Skip to main content

Prosecution Of A Unsound Mind Person

Unsound Mind

Introduction:
Chapter XXV of the Code of Criminal Procedure deals with the provisions in relation to the accused persons of Unsound Mind. Where Section 328 talks about the procedure in case of accused being lunatic, 329 talks about procedure being dealt with when the person si unsound mind.

Section 329 states as follows: (1) “If at the trial of any person before a Magistrate or Court of Session, it appears to the Magistrate or Court that such person is of unsound mind and consequently incapable of making his defence, the Magistrate or Court shall, in the first instance, try the fact of such unsoundness and incapacity, and if the Magistrate or Court, after considering such medical and other evidence as may be produced before him or it, is satisfied of the fact, he or it shall record a finding to that effect and shall postpone further proceedings in the case.[1] (2) The trial of the fact of the unsoundness of mind and incapacity of the accused shall be deemed to be part of his trial before the Magistrate or Court.[2]

Scope Of The Section:
This section deals with the application in the Magistrate Court or the Court of Session at District level. The Court is under a liability to at first place take into consideration whether the person against whom the enquiry has been held is of unsound mind or not. As per the principles of natural justice[3] the accused who is believed to be of unsound mind has every right to be heard before the Court. In the case of Dr. Jaishankar v state of Himachal Pradesh,[4] the phrase “reason to believe” was interpreted and it was held that it means that belief which a reasonable person would entertain on the facts placed before him. It was also held further that the Magistrate was “duty bound” to try into the unsoundness of mind before having the case commenced. Therefore, with regards to Section 464 of the Criminal Procedure Code, it was held that this enquiry must be a threshold one.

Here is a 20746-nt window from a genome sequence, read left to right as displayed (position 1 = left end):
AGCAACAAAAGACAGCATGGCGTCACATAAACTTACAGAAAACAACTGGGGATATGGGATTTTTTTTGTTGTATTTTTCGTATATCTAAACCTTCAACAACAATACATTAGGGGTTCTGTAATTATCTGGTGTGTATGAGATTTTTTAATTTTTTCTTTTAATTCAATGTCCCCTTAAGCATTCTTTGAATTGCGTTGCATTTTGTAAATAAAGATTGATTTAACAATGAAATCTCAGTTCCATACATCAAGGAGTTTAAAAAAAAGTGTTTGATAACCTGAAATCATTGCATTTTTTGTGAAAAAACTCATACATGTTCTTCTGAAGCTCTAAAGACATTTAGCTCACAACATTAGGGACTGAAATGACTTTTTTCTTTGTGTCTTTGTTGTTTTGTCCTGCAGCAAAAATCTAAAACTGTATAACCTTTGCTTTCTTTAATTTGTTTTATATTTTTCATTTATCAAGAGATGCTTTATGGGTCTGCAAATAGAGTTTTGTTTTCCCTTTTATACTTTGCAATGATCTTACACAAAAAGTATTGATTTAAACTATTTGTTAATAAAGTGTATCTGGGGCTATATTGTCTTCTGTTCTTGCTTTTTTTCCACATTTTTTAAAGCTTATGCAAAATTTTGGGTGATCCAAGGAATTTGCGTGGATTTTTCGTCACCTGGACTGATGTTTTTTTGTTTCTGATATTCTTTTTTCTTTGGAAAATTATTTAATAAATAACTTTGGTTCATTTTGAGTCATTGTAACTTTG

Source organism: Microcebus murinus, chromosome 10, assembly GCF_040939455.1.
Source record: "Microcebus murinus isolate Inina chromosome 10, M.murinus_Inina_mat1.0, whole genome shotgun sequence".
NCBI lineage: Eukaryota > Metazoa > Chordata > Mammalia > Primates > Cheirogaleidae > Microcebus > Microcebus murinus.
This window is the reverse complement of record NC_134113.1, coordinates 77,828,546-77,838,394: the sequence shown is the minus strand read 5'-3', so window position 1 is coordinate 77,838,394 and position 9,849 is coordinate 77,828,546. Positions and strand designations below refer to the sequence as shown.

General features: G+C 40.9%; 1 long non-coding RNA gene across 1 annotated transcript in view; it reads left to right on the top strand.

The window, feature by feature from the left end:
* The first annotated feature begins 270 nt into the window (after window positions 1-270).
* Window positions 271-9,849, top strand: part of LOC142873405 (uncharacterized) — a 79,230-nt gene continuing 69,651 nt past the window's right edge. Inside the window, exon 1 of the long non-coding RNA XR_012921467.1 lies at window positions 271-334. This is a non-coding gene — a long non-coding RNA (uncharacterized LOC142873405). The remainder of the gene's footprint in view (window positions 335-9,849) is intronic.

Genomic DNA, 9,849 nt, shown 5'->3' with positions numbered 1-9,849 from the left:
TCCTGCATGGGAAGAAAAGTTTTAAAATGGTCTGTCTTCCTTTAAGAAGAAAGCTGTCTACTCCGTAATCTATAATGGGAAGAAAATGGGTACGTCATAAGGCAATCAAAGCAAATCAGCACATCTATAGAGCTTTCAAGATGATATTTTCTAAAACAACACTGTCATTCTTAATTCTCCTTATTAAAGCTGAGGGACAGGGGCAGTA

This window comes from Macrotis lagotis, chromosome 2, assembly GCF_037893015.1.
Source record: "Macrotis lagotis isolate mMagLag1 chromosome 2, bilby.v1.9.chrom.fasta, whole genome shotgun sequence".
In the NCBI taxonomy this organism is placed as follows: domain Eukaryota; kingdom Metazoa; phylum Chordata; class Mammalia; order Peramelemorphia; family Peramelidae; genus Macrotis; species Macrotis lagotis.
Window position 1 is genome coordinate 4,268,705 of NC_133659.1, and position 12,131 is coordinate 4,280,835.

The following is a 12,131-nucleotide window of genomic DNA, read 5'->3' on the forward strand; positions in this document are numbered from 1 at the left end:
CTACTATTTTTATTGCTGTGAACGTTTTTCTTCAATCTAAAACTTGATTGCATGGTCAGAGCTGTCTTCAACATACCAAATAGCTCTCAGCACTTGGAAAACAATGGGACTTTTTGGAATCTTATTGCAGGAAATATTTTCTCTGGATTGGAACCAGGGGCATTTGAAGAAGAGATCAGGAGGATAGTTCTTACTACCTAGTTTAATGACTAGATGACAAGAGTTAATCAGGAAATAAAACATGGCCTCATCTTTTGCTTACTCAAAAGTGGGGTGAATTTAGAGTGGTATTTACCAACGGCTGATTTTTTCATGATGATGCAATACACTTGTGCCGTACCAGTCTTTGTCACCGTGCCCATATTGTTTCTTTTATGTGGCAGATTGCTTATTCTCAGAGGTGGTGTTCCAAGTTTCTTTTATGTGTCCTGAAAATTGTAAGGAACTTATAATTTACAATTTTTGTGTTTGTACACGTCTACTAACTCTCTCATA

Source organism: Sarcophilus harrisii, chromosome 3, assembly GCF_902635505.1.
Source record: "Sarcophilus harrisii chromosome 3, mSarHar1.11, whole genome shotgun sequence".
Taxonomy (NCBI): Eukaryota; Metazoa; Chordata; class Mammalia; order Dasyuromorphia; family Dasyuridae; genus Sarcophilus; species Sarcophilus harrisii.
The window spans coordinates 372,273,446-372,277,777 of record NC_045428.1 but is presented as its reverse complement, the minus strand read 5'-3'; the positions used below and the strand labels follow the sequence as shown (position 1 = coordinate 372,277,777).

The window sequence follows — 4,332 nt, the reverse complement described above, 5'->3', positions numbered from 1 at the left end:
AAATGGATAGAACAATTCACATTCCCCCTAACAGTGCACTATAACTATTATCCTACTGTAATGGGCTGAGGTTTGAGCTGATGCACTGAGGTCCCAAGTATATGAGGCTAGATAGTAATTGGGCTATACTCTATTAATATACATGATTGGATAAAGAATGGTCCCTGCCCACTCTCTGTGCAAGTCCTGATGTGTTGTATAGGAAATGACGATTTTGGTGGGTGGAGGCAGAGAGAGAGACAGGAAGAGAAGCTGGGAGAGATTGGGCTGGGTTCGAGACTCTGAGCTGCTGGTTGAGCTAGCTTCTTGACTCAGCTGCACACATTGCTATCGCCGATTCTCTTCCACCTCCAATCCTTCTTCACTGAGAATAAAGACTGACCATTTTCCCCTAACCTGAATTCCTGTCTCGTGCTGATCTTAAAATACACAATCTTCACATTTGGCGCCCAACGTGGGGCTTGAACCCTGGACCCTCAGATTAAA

In another case of State of Mysore v Seetharam[5], it was held that if on an enquiry held for the unsoundness leads the Court to the belief that the person is of sound mind and in his reasonableness, was capable of making his defence at the time of his trial, he will be prosecuted under subsequent sections for the offences committed by him.

Therefore, if he is found to have a sound mind, an enquiry must be held under 332 and he should be dealt under 333 and 334. If not, the proceedings must be stayed and action must be taken under Section 330 until he reverts to sanity.
The object of the enquiry under this section of Cr.P.C. is to check whether the person is capable of making his defence or not.

Inquiry Into Unsoundness Of The Mind: